Tuesday, May 24, 2005

The Pain of Others

One afternoon, before Sunita and the children have joined me in Bombay, I am walking on the road leading to the Strand bookstore when I see a little family: a mother with wild and ragged hair, walking with a baby boy, maybe a year old, fast asleep on her shoulder and leading by the hand another boy, maybe four or five, who is rubbing his eyes with the fist of his free hand. He is walking the way children walk when they have been walking a long time, his legs jerking outward, his head nodding in a circle, to beat the monotony, the tiredness. They are all barefoot. The mother says something gentle to the older boy, still clutching her hand. I walk past them, but then I have to stop. I stand and watch. They come up to a stall on the pavement, and, as I expect her to, the mother holds out her hand, The stall owner doesn't acknowledge them. Automatically I find myself opening my wallet. I look for a ten, then take out a fifty instead and walk up very fast up to them, my mind raging, thrust the fifty in her hand - "Yes, take this" - and walk on very fast without looking back, until I get to the air-conditioned bookstore, and then I stand in a corner and shut my eyes.

The identification with my own family is so strong - a mother with two young boys - that I start constructing a past and a future for them. Probably they would have walked like that all day long, barefoot in the heat. A hundred times a day the boys would have seen their mother hold out her hand to beg. A hundred people would be watched by those clear young eyes as these strangers curse their mother, tell her to move on or throw some change at her. And still she would carry them on her shoulder when they were tired. Sometimes she might put them down in the dirt, and then they would eat a little rice or sleep where they were from tiredness.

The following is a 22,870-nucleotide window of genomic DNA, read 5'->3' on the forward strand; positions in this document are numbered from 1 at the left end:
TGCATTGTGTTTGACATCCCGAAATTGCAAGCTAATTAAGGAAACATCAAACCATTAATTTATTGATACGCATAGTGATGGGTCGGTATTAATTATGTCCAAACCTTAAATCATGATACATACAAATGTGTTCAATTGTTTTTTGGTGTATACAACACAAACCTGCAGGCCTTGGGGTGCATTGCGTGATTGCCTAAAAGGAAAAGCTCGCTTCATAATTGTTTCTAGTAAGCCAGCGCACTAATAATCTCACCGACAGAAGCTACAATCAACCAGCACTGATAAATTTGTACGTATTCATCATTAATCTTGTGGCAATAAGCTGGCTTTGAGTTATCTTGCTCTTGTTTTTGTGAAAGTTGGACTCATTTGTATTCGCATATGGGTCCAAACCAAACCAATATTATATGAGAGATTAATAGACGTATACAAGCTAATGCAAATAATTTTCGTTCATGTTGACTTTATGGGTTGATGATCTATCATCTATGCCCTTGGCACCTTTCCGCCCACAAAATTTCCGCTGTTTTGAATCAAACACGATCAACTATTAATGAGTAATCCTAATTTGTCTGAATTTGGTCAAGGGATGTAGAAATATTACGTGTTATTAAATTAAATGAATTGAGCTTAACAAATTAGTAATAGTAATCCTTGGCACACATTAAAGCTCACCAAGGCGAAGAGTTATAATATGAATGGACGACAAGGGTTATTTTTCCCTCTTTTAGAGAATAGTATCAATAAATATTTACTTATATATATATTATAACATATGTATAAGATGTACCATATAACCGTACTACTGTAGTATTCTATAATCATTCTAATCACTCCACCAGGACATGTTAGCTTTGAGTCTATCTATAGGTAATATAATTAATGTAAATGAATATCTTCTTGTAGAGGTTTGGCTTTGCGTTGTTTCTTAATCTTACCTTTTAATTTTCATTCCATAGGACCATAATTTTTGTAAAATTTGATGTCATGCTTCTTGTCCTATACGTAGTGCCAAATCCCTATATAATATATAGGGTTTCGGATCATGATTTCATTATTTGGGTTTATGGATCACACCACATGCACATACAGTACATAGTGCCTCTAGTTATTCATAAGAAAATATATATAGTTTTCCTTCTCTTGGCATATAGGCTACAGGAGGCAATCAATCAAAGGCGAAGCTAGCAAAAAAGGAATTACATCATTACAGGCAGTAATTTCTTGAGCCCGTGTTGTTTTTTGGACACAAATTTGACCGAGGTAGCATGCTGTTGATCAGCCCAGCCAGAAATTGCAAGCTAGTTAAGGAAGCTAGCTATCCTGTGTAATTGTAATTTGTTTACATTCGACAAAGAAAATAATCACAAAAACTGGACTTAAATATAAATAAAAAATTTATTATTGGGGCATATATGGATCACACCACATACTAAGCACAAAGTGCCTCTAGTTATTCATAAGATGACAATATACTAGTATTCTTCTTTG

All day long I feel ashamed of spending money. Everything I spend that day becomes multiples of that fifty-rupee note. Within twenty minutes of my giving money to the mother I have spent six times as much on books. The pizza I order in the evening is two of those fifties. The rent I will be paying per month on my flat will be 2000 times that fifty. And so on. What had my giving them fifty rupees changed? For me, it meant nothing: pocket change, less than a New York subway token. I haven't yet learnt to take the brightly colored money seriously. But it would probably be a whole day's earnings for the mother (I can't think of her as "the beggar"). Perhaps she will take her boys and her sudden good fortune and buy them a toy from the arcades under the Fort's arches. Perhaps she will buy the medicine she hasn't been able to afford for the younger child's cough. Perhaps she will take the money and give it to her man, who will buy six more bottles of country liquor. And that is the obscenity here: our lives have two entirely separate systems of currency.

- Suketu Mehta, Maximum City: Bombay Lost and Found

4 Comments:

Anonymous Bushra said...

Salaam,
That was a good way of putting into words the thoughts the fly across our minds when we encounter the poorer segments of society. When I wait outside University for my bus, there are literally scores of little kids begging for money, clutching your hand, bag, etc, and reciting well-learnt pleas and duas "May you get a BMW, may you get a groom with a moon-like face" etc etc, and while brushing them away we think: Do these little kids understand whats going on? What future do they have? ..

3:46 AM  
Anonymous Bushra said...

Hey my comment got cut off in the middle! what happened to the rest.. maybe it was too long :(

11:02 AM  
Anonymous Anonymous said...

Asssalamo alaikum!
Howz ur mother? Is she through with the surgery yet? May Allah grant her health and keep all of us in His 'amaan'.

10:24 AM  
Blogger karrvakarela said...

Assalamualaikum,

Bushra: living in Pakistan you can't help but confront the duplicity with which you live your own life. There is such a terrible opportunity cost to every transaction we make.

The other night I was coming back on the bus from Dubai where Nadeem and I had spent Friday afternoon scouring a second-hand bookstore. I was gloating over the spoils on the bus when I noticed the man sitting next to me. He looked like a construction worker, one of the many faceless men who are responsible for this country's phenomenal success; he appeared to be making a list of his expenditures or the money he owed to people. I took a look at the list and immediately felt so ashamed of myself. Who was I to spend so much money in a bookstore when this man had to struggle so hard to survive? What were my problems compared to his?

Alhumdulillah.


Anonymous: Alhumdulillah, my mother is well. The asthma seems to be responding to treatment and, insha-Allah, the surgery is scheduled for next month. Jazak Allah for asking about her. May Allah reward you for your kindness.

10:34 AM  

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